Thompson’s lovely performance is well met by Hanks’ as Walt Disney. It’s lovely to see a film in which a man and a woman develop a relationship that isn’t romantic, but that’s based instead on commerce, creativity, and eventually, mutual respect. The film could mock the Disney machine much as Mrs. Travers does—but, of course, as many commentators have noted, it’s an inside job. Since Saving Mr. Banks was produced by Disney, the film is invested in hagiography and preserving his revered status as the benign patriarch of “imagineering.”
Nonetheless, since he’s played as folksy and earnest by the lovable Hanks, the film makes it easy to admire Walt’s passion and commitment, and his real enjoyment in the pleasure his theme parks and films inspire. That unmediated delight is part of what Mrs. Travers comes to appreciate in him. Hanks’s final monologue, in which Walt travels to London with a real understanding of Mrs. Travers’s psychology, is a tour de force of empathy and persuasion, as he convinces her to give her father’s memory up to the power of imagination. Walt and Mrs. Travers are artists, whose stories transform their worlds. That they finally meet on an equal plane gives the film its arc.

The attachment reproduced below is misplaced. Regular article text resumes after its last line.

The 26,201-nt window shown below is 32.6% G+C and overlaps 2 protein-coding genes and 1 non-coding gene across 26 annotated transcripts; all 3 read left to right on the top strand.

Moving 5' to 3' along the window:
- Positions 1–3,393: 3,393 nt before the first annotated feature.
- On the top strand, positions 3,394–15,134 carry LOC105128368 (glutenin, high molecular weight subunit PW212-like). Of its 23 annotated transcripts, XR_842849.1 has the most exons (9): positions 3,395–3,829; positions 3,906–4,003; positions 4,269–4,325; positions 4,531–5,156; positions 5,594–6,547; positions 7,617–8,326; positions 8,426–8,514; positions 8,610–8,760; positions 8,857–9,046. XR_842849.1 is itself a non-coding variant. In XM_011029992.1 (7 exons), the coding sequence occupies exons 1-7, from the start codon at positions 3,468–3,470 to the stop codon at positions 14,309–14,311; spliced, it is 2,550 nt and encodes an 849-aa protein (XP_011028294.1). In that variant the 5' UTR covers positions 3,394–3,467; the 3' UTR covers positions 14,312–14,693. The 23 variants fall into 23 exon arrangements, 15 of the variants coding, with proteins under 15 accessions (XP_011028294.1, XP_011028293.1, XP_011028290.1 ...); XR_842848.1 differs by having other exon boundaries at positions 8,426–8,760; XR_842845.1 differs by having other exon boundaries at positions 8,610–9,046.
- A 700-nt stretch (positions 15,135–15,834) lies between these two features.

Stay through the credits to hear the real P.L. Travers on tape, since she insisted that all her sessions with Mary Poppins’ creative team be recorded. You’ll hear how much of her Thompson seems to capture, and marvel at how entitled Mrs. Travers felt to shape the adaptation of her creation at an historical moment when women just weren’t given that much heed. And enjoy the sentimental journey of watching a beloved Disney film fall into place, lyric by lyric, melody by melody, animation cell by cell, guided by a determined woman and her finally respectful, talented collaborators.
The Feminist Spectator